Returning to racing after giving birth – two different stories by Heather Hann

'Go Super Mum' Image

“Go Supermum”

Returning to racing after giving birth – two different stories by Heather Hann

Bearbrook 10k – the scene of my pre-motherhood PB. I had not intentionally chosen this race for my post-baby comeback but the course was flat and I knew the set-up. My husband could have his usual Sunday morning cycle beforehand and meet me before the start to take our daughter whilst I raced. I was nervous but the overriding feeling I had was excitement. I didn’t care how fast I ran. Just being on the start line, amongst other racers again, was enough. I was back.

I’d been doing parkrun pretty much every week since I’d got back into running after giving birth and I no longer felt as though I was running carrying the ghost of my pregnancy bump! I had been steadily building up my weekly mileage and was now running up to 90 minutes on my Sunday long runs so I was pretty confident my body was ready for the challenge. My nerves soon vanished as I set off, just enjoying the atmosphere and cheers from spectators that I had so missed. I ran past one of my clubmates and it was then that they shouted “Go Supermum!”. Wow, what a cheer! I floated around the rest of the course to the finish line.

From there I went on to race every one or two months, choosing races that fitted into our weekend lives of running, cycling, supporting Luton Town FC (my husband!) and seeing family/friends. Nine months after giving birth I ran my club-organised 10 mile race. By this point I was feeling less exhausted as my daughter was sleeping through the night and I had started to drop breastfeeds. I felt so strong, seemingly effortlessly able to pick up the pace despite the awful race conditions (snow and sleet!) to take 4 minutes off my PB.

Nine months after my second child, it was a very different story. Partly due to the pandemic, I’d only “raced” twice (virtual 5Ks 8 weeks and 16 weeks after giving birth) and they had ended in tears. On both occasions I got injured shortly afterwards to the point I could barely walk without feeling pain.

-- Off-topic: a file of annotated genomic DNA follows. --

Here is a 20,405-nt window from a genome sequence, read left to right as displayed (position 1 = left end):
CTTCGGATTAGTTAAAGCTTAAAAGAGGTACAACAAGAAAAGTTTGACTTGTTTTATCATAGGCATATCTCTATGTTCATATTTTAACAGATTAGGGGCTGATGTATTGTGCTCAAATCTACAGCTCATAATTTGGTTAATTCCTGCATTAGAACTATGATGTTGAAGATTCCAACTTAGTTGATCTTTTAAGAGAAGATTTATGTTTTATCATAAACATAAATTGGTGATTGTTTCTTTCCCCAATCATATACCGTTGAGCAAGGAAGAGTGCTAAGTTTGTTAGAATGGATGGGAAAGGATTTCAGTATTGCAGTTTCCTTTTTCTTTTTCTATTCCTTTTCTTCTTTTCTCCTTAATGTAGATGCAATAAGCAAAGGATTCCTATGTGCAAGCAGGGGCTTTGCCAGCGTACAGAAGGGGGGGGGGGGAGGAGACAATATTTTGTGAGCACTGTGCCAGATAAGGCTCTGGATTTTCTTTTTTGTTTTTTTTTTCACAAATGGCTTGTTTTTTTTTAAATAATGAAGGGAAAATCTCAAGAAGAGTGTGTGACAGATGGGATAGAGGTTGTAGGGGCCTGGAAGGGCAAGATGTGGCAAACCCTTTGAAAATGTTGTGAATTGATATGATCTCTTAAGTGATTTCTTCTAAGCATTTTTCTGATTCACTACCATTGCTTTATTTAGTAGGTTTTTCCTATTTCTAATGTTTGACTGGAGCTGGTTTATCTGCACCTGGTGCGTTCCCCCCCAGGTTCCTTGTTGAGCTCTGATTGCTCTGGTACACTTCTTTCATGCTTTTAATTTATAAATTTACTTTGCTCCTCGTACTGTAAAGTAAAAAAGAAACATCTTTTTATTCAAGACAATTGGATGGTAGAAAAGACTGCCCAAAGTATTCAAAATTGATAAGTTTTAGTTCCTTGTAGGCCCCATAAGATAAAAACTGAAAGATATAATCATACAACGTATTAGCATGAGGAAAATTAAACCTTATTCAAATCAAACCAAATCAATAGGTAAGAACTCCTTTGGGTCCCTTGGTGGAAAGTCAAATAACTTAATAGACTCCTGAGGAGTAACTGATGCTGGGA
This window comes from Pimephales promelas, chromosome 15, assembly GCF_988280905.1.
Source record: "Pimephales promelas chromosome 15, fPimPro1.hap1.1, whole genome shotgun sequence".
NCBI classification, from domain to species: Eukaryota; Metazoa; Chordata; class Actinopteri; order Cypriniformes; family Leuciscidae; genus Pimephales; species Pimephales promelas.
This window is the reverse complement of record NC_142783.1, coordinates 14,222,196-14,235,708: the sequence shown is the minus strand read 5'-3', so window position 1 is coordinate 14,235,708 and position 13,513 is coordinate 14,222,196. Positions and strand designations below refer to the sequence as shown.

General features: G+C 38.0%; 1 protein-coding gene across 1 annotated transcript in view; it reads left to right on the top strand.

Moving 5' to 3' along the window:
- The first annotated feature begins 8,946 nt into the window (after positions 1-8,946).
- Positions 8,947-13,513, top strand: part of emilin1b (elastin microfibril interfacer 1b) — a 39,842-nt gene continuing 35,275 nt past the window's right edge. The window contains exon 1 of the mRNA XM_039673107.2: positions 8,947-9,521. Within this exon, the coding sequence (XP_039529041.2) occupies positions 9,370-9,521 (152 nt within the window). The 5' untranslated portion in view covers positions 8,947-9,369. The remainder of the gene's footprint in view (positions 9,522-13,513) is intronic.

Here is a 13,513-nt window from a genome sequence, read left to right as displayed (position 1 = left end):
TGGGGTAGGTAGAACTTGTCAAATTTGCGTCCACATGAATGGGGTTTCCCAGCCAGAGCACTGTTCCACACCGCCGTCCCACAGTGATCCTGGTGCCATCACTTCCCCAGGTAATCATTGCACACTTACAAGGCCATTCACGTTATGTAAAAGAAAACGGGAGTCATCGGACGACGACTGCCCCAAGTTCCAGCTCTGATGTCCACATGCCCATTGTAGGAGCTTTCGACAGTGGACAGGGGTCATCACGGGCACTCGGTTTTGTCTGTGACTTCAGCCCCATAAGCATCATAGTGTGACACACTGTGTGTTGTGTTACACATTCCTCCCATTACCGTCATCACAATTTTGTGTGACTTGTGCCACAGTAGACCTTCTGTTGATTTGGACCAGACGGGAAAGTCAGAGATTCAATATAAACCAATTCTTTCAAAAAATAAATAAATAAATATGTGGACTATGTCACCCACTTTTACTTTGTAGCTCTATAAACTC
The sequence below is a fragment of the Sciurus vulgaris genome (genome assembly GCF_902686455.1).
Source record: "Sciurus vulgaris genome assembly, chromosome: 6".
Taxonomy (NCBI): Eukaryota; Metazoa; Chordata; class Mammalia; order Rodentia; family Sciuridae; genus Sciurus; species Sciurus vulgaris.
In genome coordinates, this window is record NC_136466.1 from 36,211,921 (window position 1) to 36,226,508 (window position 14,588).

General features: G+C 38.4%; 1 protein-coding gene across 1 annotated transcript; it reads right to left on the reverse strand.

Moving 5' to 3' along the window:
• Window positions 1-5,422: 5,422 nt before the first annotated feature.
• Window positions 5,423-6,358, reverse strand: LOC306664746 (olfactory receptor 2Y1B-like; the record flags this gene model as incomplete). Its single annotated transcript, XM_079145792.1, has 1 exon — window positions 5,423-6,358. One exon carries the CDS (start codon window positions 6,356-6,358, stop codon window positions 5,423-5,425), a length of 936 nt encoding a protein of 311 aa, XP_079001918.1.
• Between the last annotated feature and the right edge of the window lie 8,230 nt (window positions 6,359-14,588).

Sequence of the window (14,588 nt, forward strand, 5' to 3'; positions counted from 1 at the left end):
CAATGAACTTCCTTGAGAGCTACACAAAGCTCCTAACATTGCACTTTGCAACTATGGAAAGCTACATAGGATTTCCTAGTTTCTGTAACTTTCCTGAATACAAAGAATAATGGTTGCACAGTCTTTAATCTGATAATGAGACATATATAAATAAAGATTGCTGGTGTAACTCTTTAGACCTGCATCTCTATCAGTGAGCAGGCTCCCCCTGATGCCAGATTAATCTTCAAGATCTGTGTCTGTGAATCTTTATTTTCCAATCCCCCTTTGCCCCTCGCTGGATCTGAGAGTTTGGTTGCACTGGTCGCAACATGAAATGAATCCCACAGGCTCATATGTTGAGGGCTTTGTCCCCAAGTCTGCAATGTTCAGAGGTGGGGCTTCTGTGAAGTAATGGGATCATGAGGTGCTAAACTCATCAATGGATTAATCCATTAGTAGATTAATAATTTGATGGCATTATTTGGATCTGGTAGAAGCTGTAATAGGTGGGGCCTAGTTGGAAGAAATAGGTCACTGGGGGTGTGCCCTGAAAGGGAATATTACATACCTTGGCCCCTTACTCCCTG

I was in no shape to have tried to race. I had been pushing my body to the limit since we went into the first lockdown when I was eight and a half months pregnant. Constantly on the go, walking miles with the buggy to get out to different places in the countryside with my daughter while she couldn’t go to nursery and later with the double buggy to get my youngest to sleep had kept me fit but my body hadn’t really recovered from the invasiveness of IVF, pregnancy and then labour. I was just about holding it together without the hands-on support you normally get from friends and family with a newborn. But when it came to myself, I was clearly not making good decisions. I guess I raced too soon because I just wanted to get the same buzz that I had felt when I was called a Supermum and to forget all my anxieties. Of course, with the benefit of hindsight, I now realise that I was already a Supermum just to get through that time and also that it wasn’t the “Super” part that had lifted me when I had raced previously but the “Mum” part. Knowing that my daughter was watching me run and would be there at the finish line was what had spurred me on.

Taking a couple of months off running, I waited until my injuries had completely gone before resuming. Steadily building up mileage, I ran a virtual half marathon in March and then ATW’s St Albans 10k in April pretty much a year after giving birth. I knew I would be able to run the distances. But I did have goals for the times that I wanted to run. I had been able to compare my buggy training runs with those after the birth of my daughter to gauge my fitness. I also had, in the back of my mind, a new challenge inspired by the journey I had been on.